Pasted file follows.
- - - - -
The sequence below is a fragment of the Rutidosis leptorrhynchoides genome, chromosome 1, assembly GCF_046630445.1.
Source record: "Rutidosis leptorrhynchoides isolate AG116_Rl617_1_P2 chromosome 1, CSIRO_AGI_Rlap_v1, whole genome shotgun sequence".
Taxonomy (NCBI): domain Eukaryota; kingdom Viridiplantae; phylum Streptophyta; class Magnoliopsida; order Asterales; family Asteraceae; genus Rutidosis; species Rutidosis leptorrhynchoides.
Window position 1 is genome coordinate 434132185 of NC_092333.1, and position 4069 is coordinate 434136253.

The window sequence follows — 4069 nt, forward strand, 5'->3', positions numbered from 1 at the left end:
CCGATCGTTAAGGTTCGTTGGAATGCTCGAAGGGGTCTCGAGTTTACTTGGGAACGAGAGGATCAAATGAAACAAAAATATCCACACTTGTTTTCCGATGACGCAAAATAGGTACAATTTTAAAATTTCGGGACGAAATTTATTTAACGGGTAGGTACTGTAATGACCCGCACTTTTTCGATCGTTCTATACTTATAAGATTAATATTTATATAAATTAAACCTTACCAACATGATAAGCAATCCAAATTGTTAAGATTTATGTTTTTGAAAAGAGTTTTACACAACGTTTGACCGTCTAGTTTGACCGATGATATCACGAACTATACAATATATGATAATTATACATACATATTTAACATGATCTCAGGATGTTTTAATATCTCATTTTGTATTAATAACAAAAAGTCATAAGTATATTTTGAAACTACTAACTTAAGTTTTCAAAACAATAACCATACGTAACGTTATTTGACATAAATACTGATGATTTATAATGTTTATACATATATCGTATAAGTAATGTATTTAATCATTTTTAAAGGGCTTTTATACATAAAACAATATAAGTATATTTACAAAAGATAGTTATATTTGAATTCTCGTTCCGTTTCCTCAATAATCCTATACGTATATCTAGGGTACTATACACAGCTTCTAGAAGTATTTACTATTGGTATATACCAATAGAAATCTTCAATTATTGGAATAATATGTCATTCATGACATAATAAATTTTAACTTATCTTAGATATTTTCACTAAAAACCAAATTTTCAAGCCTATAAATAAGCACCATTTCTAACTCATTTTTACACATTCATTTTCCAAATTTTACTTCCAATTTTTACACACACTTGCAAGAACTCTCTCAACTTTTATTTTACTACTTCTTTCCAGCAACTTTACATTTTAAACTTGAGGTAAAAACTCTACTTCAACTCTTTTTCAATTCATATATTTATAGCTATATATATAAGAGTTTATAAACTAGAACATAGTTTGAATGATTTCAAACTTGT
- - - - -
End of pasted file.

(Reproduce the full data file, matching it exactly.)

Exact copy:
The sequence below is a fragment of the Rutidosis leptorrhynchoides genome, chromosome 1, assembly GCF_046630445.1.
Source record: "Rutidosis leptorrhynchoides isolate AG116_Rl617_1_P2 chromosome 1, CSIRO_AGI_Rlap_v1, whole genome shotgun sequence".
Taxonomy (NCBI): domain Eukaryota; kingdom Viridiplantae; phylum Streptophyta; class Magnoliopsida; order Asterales; family Asteraceae; genus Rutidosis; species Rutidosis leptorrhynchoides.
Window position 1 is genome coordinate 434132185 of NC_092333.1, and position 4069 is coordinate 434136253.

The window sequence follows — 4069 nt, forward strand, 5'->3', positions numbered from 1 at the left end:
CCGATCGTTAAGGTTCGTTGGAATGCTCGAAGGGGTCTCGAGTTTACTTGGGAACGAGAGGATCAAATGAAACAAAAATATCCACACTTGTTTTCCGATGACGCAAAATAGGTACAATTTTAAAATTTCGGGACGAAATTTATTTAACGGGTAGGTACTGTAATGACCCGCACTTTTTCGATCGTTCTATACTTATAAGATTAATATTTATATAAATTAAACCTTACCAACATGATAAGCAATCCAAATTGTTAAGATTTATGTTTTTGAAAAGAGTTTTACACAACGTTTGACCGTCTAGTTTGACCGATGATATCACGAACTATACAATATATGATAATTATACATACATATTTAACATGATCTCAGGATGTTTTAATATCTCATTTTGTATTAATAACAAAAAGTCATAAGTATATTTTGAAACTACTAACTTAAGTTTTCAAAACAATAACCATACGTAACGTTATTTGACATAAATACTGATGATTTATAATGTTTATACATATATCGTATAAGTAATGTATTTAATCATTTTTAAAGGGCTTTTATACATAAAACAATATAAGTATATTTACAAAAGATAGTTATATTTGAATTCTCGTTCCGTTTCCTCAATAATCCTATACGTATATCTAGGGTACTATACACAGCTTCTAGAAGTATTTACTATTGGTATATACCAATAGAAATCTTCAATTATTGGAATAATATGTCATTCATGACATAATAAATTTTAACTTATCTTAGATATTTTCACTAAAAACCAAATTTTCAAGCCTATAAATAAGCACCATTTCTAACTCATTTTTACACATTCATTTTCCAAATTTTACTTCCAATTTTTACACACACTTGCAAGAACTCTCTCAACTTTTATTTTACTACTTCTTTCCAGCAACTTTACATTTTAAACTTGAGGTAAAAACTCTACTTCAACTCTTTTTCAATTCATATATTTATAGCTATATATATAAGAGTTTATAAACTAGAACATAGTTTGAATGATTTCAAACTTGT